Depressed Skull Fracture

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Depressed skull fracture.

A depressed skull fracture is a break in a cranial bone (or "crushed" portion of skull) with depression of the bone in toward the brain, typically caused by direct impact with a small blunt object; usually seen in the parietal or temporal region of the skull. The brain can be affected directly by damage to the nervous system tissue and bleeding. The brain can also be affected indirectly by blood clots that form under the skull and then compress the underlying brain tissue (subdural or epidural hematoma). This type of fracture is clinically important as they can predispose to significant underlying brain injury and lead to complications such as infection and seizures. Any patient suspected of having a depressed skull fracture warrants prophylaxis for post-traumatic seizures (especially with a history of positive LOC), which consists of seven days of an antiepileptic drug, typically fosphenytoin. Depressed skull fractures are classified as either closed (simple fracture) or open (compound fracture), which can be managed surgically or non-surgically based on the criteria listed below.


Signs and Symptoms

The signs and symptoms of a depressed skull fracture depend on the depth of depression of the free bone piece. On physical exam scalp swelling may interfere or hide any palpable bone defects. Approximately 25% of patients sustaining a depressed skull fracture report LOC. Neurologic deficits may be present, depending on the extent of underlying brain tissue injury. A linear vault fracture puts the patient at an increased risk of intracranial hematoma.

A CT scan is indicated for any patients suspected of sustaining a depressed skull fracture and will ultimately be used to determine the depth of depression and to indicate the presence of any concurrent traumatic intracranial lesions.

Outcome after a depressed skull fracture is based on the severity of the trauma to the underlying area of brain.


Pediatric cases of depressed skull fracture typically occur in the frontal or parietal regions of the skull. Statistically one-third of pediatric depressed skull fractures are closed or simple fractures. These usually present after an accident at home and occur in younger children as a result of the malleable nature of the skull. Open or compound fractures typically present in children as a result of MVC. In children simple depressed skull fractures show no difference in outcome when comparing surgical vs. non-surgical approaches for treatment. Indications for surgery are listed below. “Ping-pong ball” fractures are typically only seen in newborns due to malleability of skull. Presents as a focal caving in area of the skull akin to a pushed in area on a ping-pong ball. Indications for surgery are listed below. As a reference no treatment is necessary if this type of fracture occurs in the temporoparietal region in the absence of underlying brain injury as the deformity is usually corrected as the skull grows.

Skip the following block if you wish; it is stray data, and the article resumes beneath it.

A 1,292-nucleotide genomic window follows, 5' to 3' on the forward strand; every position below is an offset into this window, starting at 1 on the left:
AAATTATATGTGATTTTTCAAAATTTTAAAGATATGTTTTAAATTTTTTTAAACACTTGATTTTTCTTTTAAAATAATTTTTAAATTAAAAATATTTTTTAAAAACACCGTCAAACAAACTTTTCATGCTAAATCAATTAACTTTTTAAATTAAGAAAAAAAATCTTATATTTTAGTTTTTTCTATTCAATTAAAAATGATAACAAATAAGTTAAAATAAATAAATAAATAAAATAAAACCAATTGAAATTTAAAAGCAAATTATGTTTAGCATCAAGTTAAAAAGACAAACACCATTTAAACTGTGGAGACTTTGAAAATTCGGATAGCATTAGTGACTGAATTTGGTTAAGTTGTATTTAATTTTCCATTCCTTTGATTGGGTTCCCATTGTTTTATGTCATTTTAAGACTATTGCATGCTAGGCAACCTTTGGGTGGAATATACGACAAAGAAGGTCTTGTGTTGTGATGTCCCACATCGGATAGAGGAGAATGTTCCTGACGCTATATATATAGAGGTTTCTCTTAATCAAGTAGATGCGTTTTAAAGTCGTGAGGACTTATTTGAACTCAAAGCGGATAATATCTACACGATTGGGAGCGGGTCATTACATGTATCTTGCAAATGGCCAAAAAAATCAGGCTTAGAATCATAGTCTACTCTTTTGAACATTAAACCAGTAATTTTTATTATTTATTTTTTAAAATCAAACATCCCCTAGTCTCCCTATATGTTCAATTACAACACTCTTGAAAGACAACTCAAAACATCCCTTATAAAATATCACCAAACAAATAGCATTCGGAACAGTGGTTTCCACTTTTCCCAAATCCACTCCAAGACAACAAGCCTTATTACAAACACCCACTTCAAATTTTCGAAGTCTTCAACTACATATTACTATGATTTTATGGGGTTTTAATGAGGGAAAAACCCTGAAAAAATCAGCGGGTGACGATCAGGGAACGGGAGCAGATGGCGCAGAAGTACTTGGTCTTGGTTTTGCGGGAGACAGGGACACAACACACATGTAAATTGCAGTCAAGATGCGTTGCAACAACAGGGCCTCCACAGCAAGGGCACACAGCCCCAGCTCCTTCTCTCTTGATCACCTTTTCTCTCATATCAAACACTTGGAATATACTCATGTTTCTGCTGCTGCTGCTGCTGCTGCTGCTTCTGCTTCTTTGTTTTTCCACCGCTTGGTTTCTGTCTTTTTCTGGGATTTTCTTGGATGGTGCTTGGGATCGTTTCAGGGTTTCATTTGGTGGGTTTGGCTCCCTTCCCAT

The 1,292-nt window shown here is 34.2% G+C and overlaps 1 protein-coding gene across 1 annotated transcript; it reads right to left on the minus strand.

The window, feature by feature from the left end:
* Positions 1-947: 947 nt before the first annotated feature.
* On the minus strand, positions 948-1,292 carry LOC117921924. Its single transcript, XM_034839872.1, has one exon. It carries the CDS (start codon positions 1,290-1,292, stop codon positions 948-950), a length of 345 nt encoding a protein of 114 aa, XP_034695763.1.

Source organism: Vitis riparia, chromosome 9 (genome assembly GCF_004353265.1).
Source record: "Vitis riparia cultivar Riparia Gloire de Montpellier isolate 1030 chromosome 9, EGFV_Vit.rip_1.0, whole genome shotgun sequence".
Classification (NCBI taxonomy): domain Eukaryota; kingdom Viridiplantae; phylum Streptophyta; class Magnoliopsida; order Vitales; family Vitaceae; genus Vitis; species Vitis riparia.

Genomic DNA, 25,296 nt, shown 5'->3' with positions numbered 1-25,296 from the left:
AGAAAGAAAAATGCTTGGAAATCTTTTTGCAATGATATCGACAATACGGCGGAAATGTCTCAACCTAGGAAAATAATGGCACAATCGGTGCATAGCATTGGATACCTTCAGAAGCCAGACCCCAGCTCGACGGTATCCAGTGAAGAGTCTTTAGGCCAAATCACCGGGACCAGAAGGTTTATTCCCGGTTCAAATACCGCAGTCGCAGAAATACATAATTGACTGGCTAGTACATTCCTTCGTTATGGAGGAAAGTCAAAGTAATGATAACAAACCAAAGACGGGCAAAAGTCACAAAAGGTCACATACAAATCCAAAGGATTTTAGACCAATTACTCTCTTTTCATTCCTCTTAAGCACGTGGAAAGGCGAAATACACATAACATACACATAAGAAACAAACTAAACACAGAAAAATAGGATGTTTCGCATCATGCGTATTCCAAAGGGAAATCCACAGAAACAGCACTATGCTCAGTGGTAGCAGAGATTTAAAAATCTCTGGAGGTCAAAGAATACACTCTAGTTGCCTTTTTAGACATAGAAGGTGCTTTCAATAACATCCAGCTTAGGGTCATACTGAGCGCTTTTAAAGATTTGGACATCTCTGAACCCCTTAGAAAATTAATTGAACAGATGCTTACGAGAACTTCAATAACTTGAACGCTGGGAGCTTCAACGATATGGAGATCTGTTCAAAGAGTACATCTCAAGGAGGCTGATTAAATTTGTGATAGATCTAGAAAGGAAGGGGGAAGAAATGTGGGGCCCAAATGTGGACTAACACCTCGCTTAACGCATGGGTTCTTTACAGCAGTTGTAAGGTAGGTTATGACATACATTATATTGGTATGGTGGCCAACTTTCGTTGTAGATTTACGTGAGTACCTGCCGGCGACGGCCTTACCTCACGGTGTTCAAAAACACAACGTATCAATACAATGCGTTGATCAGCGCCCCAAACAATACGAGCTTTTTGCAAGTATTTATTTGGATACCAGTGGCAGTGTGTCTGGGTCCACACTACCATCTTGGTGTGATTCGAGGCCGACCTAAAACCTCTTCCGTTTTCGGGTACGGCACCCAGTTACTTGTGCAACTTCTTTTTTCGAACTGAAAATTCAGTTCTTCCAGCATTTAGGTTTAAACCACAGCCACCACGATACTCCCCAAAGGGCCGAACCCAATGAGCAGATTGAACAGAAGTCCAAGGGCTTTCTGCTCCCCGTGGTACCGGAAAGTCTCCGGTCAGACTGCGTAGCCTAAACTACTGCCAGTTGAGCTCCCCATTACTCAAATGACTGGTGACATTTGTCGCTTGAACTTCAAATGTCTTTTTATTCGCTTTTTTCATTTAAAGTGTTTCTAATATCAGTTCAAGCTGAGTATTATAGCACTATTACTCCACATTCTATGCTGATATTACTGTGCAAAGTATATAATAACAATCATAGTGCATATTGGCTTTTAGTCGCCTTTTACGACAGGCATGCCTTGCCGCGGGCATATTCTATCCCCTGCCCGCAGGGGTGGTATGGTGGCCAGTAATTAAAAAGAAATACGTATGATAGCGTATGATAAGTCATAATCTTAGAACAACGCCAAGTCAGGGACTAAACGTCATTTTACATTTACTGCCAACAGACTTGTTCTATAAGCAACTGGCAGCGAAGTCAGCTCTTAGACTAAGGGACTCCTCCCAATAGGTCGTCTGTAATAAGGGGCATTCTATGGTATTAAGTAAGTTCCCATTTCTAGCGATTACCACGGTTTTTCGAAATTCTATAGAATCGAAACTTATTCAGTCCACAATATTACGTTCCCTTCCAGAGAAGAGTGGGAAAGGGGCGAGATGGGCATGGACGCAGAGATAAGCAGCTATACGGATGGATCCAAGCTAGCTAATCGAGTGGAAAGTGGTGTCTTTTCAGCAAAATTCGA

Timing of surgery

Should be early as to avoid increase in risk of infection

Indications for Surgery

Open (Complex Fracture)

1.Surgery indicated for fractures where depression is greater than the thickness of the calvaria
2. Non-surgical management may be considered if
a. No evidence of dural penetration (CSF leak or pneumocephalus on CT)
b. No significant intracranial hematoma
c. Depression is greater than 1 cm
d. No frontal sinus involvement
e. No wound infection or contamination
f. No gross cosmetic deformity

Closed(Simple Fracture)

1.Can be managed with surgery or non-surgery


1.Definitive evidence of dural penetration
2. Persistent cosmetic defect in older children after swelling as subsided
3. Focal neurologic deficit related to fracture

Ping-pong ball

1. Radiographic evidence of intraparenchymal bone fragments
2. Associated neurologic deficit (rare)
3. Signs of increased intracranial pressure
4. Signs of CSF leak
5. Difficulty with long-term follow up


2.Greenberg, Mark S. "Depressed Skull Fractures.” Handbook of Neurosurgery. 7th ed. New York, NY: Thieme, 2010. 885-886
3.Biros, Michelle H., and William G. Heegaard. "Chapter 38, Head Injury." Rosen's Emergency Medicine: Concepts and Clinical Practice. By John A. Marx, Robert S. Hockberger, and Peter Rosen. Philadelphia, PA: Mosby Elsevier, 2006. 295-322.
4.Golfinos JG, Cooper P: “Skull fracture and traumatic cerebrospinafistulas.” In: Cooper P, Golfinos J, ed. Head Injury, 4th ed. New York: McGraw-Hill; 2000:155-174.
5.Rengachary, Setti S., and Richard G. Ellenbogen. Principles of Neurosurgery. 2nd ed. Edinburgh: Elsevier Mosby, 2005. Pg 303
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